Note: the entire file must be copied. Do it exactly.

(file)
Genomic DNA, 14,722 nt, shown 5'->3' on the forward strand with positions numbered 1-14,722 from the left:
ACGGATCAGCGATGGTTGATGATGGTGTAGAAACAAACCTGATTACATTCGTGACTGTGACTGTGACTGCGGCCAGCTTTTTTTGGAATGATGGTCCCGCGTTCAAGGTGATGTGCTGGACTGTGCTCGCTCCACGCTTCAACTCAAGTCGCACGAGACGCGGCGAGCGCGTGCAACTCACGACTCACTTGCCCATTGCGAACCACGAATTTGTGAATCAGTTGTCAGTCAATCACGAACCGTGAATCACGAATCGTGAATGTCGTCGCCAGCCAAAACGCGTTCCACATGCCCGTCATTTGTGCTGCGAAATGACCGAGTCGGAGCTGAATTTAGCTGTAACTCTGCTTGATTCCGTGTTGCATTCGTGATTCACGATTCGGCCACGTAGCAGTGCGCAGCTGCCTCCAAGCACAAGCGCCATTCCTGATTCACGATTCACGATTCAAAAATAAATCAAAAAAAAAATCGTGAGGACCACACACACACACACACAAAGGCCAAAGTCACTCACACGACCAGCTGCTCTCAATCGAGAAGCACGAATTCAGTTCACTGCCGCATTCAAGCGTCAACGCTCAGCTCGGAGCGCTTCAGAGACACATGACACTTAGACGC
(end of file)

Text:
Genomic DNA, 14,722 nt, shown 5'->3' on the forward strand with positions numbered 1-14,722 from the left:
ACGGATCAGCGATGGTTGATGATGGTGTAGAAACAAACCTGATTACATTCGTGACTGTGACTGTGACTGCGGCCAGCTTTTTTTGGAATGATGGTCCCGCGTTCAAGGTGATGTGCTGGACTGTGCTCGCTCCACGCTTCAACTCAAGTCGCACGAGACGCGGCGAGCGCGTGCAACTCACGACTCACTTGCCCATTGCGAACCACGAATTTGTGAATCAGTTGTCAGTCAATCACGAACCGTGAATCACGAATCGTGAATGTCGTCGCCAGCCAAAACGCGTTCCACATGCCCGTCATTTGTGCTGCGAAATGACCGAGTCGGAGCTGAATTTAGCTGTAACTCTGCTTGATTCCGTGTTGCATTCGTGATTCACGATTCGGCCACGTAGCAGTGCGCAGCTGCCTCCAAGCACAAGCGCCATTCCTGATTCACGATTCACGATTCAAAAATAAATCAAAAAAAAAATCGTGAGGACCACACACACACACACACAAAGGCCAAAGTCACTCACACGACCAGCTGCTCTCAATCGAGAAGCACGAATTCAGTTCACTGCCGCATTCAAGCGTCAACGCTCAGCTCGGAGCGCTTCAGAGACACATGACACTTAGACGC